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Cahoots Theatre Company in association with Park Theatre presents the World Première of

Dead Sheep

by Jonathan Maitland

The Spectator

"Even those who reviled Thatcher will be moved, appalled and astonished."

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★★★★ Independent

 "Nallon is brilliant. It’s not just the voice that is uncanny, the walk, the glare, every gesture brings [Thatcher] back to life."

"There's nothing woolly about this debut play on Geoffrey Howe's historic savagery of Margaret Thatcher."

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★★★★ The Stage

"Powerful, superbly-acted backstage political drama" 

"Margaret Thatcher [is] terrifying as she manipulates and bullies her cabinet colleagues to turn them into her own puppets in a taut and absorbing new play, Dead Sheep."

"Dead Sheep is.. grippingly wrought in its depiction of the price of political loyalty and the cost of its betrayal."

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★★★★ Daily Mail

 "A brilliant political fracas."

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 ★★★★ Londonist

"James Wilby as Geoffrey Howe gives him a handsome, romantic edge not often accorded to politicans and makes the sub-plot of his solid and enduring marriage to determined feminist Elspeth (Jill Baker, spot on), deputy head of the Equal Opportunities Commision and a persistent thorn in the Thatcher flesh, both fascinating and endearing."

"In TV journalist Jonathan Maitland’s clever construction, the echoes in modern politics are deafening.... Well worth a visit."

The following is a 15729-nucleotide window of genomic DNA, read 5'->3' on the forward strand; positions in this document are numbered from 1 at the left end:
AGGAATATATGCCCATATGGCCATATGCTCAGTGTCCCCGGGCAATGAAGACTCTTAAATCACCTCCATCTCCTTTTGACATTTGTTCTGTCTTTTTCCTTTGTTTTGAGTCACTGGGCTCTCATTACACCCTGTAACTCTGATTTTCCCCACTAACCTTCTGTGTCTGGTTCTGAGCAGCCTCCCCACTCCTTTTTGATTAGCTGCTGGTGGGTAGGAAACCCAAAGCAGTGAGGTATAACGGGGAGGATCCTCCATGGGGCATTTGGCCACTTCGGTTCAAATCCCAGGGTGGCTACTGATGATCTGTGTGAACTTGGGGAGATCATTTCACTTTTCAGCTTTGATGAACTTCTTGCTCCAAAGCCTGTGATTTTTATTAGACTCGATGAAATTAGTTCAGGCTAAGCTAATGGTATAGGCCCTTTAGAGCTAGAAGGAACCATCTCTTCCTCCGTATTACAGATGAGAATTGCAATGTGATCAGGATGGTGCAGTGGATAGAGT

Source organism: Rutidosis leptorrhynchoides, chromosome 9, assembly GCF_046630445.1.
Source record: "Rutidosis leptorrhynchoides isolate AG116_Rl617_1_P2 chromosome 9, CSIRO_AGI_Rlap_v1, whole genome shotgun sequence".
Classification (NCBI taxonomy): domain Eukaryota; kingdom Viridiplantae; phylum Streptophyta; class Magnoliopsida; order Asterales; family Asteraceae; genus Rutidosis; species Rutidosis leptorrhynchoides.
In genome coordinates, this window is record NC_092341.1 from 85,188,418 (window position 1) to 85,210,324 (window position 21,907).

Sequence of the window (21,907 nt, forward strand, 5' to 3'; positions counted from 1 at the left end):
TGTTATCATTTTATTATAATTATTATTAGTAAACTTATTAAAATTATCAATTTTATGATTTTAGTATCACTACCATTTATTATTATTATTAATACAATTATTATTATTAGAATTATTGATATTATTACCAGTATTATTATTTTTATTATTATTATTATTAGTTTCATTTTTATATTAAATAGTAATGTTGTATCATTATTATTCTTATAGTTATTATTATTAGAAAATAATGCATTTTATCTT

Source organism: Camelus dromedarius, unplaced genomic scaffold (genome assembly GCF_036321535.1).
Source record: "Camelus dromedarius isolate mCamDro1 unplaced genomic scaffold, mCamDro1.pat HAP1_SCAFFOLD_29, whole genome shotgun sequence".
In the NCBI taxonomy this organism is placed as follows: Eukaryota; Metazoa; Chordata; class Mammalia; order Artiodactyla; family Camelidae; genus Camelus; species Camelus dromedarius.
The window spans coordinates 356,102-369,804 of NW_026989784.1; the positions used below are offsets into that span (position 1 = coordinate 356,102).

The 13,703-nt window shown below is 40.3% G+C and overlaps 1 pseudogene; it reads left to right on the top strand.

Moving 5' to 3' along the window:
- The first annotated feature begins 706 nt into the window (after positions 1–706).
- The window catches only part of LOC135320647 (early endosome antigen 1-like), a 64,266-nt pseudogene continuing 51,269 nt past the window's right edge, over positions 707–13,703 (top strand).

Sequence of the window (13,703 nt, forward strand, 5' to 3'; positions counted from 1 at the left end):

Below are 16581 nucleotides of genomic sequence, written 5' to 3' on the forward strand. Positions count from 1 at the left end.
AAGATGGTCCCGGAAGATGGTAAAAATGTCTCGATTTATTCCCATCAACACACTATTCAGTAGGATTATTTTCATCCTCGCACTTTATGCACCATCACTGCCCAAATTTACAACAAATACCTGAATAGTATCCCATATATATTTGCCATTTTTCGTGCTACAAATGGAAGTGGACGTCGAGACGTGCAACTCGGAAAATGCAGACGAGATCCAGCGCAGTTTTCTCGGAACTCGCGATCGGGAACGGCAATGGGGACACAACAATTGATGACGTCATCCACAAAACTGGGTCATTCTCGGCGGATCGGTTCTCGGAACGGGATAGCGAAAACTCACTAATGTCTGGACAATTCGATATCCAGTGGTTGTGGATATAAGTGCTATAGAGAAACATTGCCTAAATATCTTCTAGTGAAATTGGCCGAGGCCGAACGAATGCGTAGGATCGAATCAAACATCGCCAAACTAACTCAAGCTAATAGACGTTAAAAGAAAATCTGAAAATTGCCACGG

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★★★★ Libby Purves, Theatre Cat

"the other actors nimbly, entertainingly narrate and take diverse roles: Graham Seed is a strong Gow, John Wark a mischievously lisping Brian Walden, and Tim Wallers a blustering Bernard Ingham and a gloriously camp, offensive Alan Clark, bringing whoops of delight from those with 25-year political memories."  

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"Dead Sheep functions best as sly, sprightly and unexpectedly pertinent comedy roast, with ironic predictions about breakaway Eurosceptics, inert Deputies and PMs swapping intellect for looking good on television. Maitland skewers politicians with Paxman-like efficiency: unlikely new foreign secretary John Major “doesn’t even go abroad for his holidays”. Numerous incisive cameos are punchily delivered by chameleon-like Graham Seed, John Wark and Tim Wallers; the latter’s Alan Clark, here a louche, lascivious snob, steals the show... a solid vote winner." Arts Desk

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"Spitting Image’s Steve Nallon as Thatcher's dignified performance subtly evokes Thatcher’s formidably cultivated emotional isolation and remorseless grip on the men around her. Even when Nallon isn’t on stage, you can taste in the air Thatcher’s extraordinary, icy power."
The Telegraph

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